• It is stubborn. Ah, the problem is that every time I get over this, and both times felt fine, I’ve had one of those heavier days. With early starts and very, very late finishes. The following night I’m almost back to square one again. Hah, hold the early starts, please!


  2. I am appreciating the taste of leek more each year. I use to use them only when I made Japanese ‘nabemono’ (cooked/served in pot food), such as sukiyaki and shabu-shabu, but now I use them in varieties of dishes because of its magical flavor, which enhances the dish. Here, fused with Brussels sprouts and spices, it is very appetizing. I love the French-fried potato and dollop of ricotta to enjoy with.


    • Especially glad of your comment as you’ve made me realise I don’t do a lot with leeks. Yes, I include them in risottos, pastas, stocks and soups. But I don’t really use them as the star of the show. Must look close to home for recipe ideas. Let’s face it, they’re the national symbol of Wales – not so very far away. Okay, the other side of the country from me. Still, I bet there are some really nice recipes for them. And will check out your dishes mentioned as now you’ve got me curious about them. Thank you!


  3. Oh my. I thought I’d turned every vegetable into a soup over the many years of cooking, but I’ve never used brussels sprouts! What a fabulous idea. Gorgeous soup.


    • You and me both. The countless times I’ve cooked soups of all sorts. And it never occurred to me to use them. Oh, I forgot to tell you that I won’t be shaving raw Brussels sprouts any time soon 🙂 Even though I’ve been wolfing loads of raw crispy salads recently. Anyway, what did surprise me was boiling the sprouts within the stock itself. Of course, these days sprouts are so much sweeter and less bitter than they used to be.


  4. Hope you shake the cold soon! Maybe come to Sydney or Perth, Perth was registering 40°C today, and they are playing test cricket over there, ick. I’ve been seeing a few brussel sprouts recipes, but usually crispy roasted or maybe braised. Haven’t thought of soup before. Will remember not to add marjoram if I make sprouts soup – that sounded terrible!! Your actual recipe on the other hand sounds delicious.


    • Ick?! Cricket?? I’ve never quite understood that game. And yes, would love to pop over for a little bit of heat. Actually, we’re just in double figures this weekend. But it’s incredibly damp. Couple that with my being so close to the shoreline…

      Braised Brussels sprouts. Now you’ve got me thinking. I have pretty awful memories of braised leeks from years back. Will have to get over that phobia and look for differing recipes. And I must buy in chestnuts as they’re one of my favourite flavour combos. Even if I can’t stand the idea of eating bacon, atm. Or meat for that matter. What?! Faux turkey for Christmas Day?? Never!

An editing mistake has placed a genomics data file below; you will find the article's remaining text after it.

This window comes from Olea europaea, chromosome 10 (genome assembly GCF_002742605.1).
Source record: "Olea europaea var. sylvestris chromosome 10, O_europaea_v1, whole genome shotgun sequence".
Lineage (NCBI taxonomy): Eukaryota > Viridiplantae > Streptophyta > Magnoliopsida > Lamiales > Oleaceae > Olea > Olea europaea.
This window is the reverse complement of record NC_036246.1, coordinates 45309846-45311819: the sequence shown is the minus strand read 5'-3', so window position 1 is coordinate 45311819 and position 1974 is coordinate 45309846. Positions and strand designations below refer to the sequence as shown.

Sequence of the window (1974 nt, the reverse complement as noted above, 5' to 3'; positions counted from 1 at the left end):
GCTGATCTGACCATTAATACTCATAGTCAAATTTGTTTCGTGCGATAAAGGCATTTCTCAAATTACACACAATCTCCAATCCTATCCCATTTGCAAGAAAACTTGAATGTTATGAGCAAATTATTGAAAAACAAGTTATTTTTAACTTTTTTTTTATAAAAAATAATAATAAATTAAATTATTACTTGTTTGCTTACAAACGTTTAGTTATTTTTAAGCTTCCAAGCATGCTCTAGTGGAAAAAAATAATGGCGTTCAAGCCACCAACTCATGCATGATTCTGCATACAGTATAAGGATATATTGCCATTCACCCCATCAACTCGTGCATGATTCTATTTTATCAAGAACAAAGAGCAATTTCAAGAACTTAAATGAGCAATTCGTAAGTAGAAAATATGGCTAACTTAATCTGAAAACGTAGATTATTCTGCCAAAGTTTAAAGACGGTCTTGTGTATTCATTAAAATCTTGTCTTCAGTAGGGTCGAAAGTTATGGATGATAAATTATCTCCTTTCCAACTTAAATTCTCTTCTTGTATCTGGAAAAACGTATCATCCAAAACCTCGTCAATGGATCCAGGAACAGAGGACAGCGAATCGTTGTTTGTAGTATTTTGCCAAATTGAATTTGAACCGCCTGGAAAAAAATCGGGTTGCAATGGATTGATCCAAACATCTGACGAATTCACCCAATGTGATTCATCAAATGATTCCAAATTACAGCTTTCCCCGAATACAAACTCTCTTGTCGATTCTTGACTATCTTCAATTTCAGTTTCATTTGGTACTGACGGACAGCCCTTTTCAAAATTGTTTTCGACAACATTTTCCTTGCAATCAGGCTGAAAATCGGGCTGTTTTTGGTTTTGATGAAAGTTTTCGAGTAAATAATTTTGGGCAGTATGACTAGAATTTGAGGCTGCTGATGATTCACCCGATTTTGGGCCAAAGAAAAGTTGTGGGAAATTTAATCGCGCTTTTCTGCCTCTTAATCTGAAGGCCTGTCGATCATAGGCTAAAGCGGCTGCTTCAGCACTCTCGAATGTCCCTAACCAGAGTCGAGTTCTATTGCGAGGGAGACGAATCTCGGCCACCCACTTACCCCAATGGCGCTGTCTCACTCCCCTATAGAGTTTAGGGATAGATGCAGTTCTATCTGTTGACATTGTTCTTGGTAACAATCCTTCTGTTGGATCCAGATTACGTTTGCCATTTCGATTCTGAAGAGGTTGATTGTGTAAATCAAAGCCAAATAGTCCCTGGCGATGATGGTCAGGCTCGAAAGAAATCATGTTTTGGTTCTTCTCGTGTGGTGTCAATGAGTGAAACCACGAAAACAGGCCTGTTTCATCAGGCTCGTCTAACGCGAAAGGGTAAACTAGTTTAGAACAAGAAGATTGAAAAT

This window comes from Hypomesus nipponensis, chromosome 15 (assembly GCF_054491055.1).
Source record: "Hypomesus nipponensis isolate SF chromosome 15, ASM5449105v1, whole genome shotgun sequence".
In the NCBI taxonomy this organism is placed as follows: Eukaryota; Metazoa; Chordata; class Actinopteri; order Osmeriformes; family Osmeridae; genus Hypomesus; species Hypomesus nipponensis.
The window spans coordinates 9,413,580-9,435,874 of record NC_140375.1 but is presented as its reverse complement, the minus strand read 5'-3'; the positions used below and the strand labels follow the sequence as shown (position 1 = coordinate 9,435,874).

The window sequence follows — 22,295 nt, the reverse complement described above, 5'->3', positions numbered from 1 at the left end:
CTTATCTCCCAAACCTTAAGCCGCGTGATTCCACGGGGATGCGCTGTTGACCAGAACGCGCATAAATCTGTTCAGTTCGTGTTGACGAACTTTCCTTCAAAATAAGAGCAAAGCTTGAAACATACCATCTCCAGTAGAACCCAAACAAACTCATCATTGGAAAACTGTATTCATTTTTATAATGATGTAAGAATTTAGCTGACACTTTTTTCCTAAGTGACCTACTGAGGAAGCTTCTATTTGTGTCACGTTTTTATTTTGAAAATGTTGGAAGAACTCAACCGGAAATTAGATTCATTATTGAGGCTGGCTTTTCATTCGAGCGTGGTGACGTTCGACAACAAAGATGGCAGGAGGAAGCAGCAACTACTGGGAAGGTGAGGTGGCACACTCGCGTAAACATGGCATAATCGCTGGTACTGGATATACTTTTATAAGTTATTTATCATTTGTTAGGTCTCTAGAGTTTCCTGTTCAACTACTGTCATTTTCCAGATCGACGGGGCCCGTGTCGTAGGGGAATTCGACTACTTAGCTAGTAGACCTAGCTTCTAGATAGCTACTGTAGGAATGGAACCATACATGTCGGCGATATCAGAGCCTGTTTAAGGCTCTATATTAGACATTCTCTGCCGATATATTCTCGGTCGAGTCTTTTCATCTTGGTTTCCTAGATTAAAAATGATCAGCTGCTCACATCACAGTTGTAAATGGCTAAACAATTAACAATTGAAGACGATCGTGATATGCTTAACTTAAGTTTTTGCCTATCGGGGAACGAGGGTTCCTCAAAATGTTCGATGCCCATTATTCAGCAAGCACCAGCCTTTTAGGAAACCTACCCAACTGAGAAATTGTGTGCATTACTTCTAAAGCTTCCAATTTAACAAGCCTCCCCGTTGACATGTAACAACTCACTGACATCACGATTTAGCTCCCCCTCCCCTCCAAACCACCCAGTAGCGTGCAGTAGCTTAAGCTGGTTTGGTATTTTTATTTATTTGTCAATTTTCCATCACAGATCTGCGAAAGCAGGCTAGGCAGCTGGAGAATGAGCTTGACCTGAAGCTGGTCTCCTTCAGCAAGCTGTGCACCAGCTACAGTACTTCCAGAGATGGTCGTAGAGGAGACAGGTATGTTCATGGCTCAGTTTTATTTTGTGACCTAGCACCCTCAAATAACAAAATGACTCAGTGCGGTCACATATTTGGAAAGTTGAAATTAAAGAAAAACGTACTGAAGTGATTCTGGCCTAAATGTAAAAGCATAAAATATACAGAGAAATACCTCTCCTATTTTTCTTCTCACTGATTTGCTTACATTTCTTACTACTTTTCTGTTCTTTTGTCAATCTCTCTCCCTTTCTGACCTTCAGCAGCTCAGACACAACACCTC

• Funny you mention awful memories of braised leeks, Ken over at the Garum Factory just posted a gorgeous looking one, and he’s also suggested duck fat braised leeks (I guess only if you like duck fat). The last braised brussel sprouts involved a sweet-sour mixture, but NOT like Chinese takeaway sweet & sour chicken!
        Speaking of faux turkey, I read about vegetarian turducken somewhere, called Tofucken. Which just seems. So. Wrong.
        Off to think happier food thoughts, making banana cake truffles today, from failed banana cake! 🙂


    • Hah! It’s actually incredibly plain and simple. Which surprised me as I was hoping to add some spice and herbs. Nope. Not even red pepper flakes. Although, if only I could still buy green finger chillies…


    • Thanks. The cherry on top made me smile. Odd thing is I can’t stand the smell of deep-frying. So I very seldom do it at this time of year. As for the soup, this is really meant to be a simple base to be able to chuck in all of those delicious leftovers after Christmas. As soups go it’s not that exciting!


  5. Hey great idea. I have some leeks now that I was going to make soup with, no brussel sprouts at the moment in my kitchen but yours is very interesting. Am trying to think up an interesting variation to the leek soup right now!


    • Oh so terribly wrong. I suppose sprouts were bitter years ago, which might help to explain quite a lot of recipes using both marjoram and caraway seeds. For me it really was the worst soup I’d ever made. Which I’m not used to. Normally they turn out as planned. And this one did – in the end. If that’s happening to me by researching online, albeit once, what’s happening to other people that don’t necessarily know how to cook!? I don’t want to be invited for dindins, that’s for sure!

      Oh, must pop in and have a look at your version. That’s bound to be a treat.


  6. I have never had brussels sprouts soup so this is my one and only chance to try. I love the way you’ve combined ingredients and topped it up with fried potatoes, panfried leeks and sprouts and ricotta cheese. This sounds absolutely delicious. The kind of soup you eat without talking…until the plate is empty. Merry Christmas and a Happy and Successful 2014. Best regards!


    • Regardless of the toppings this is a very simple and surprisingly delicate little soup. And perfect for during Christmas week to use up leftovers. I’m also wondering what it might taste like with a stronger Cheddar or a cheese that’s okay to grate directly into the soup. Thank you for your lovely sentiments. And, likewise – have a wonderful Christmas and New Year!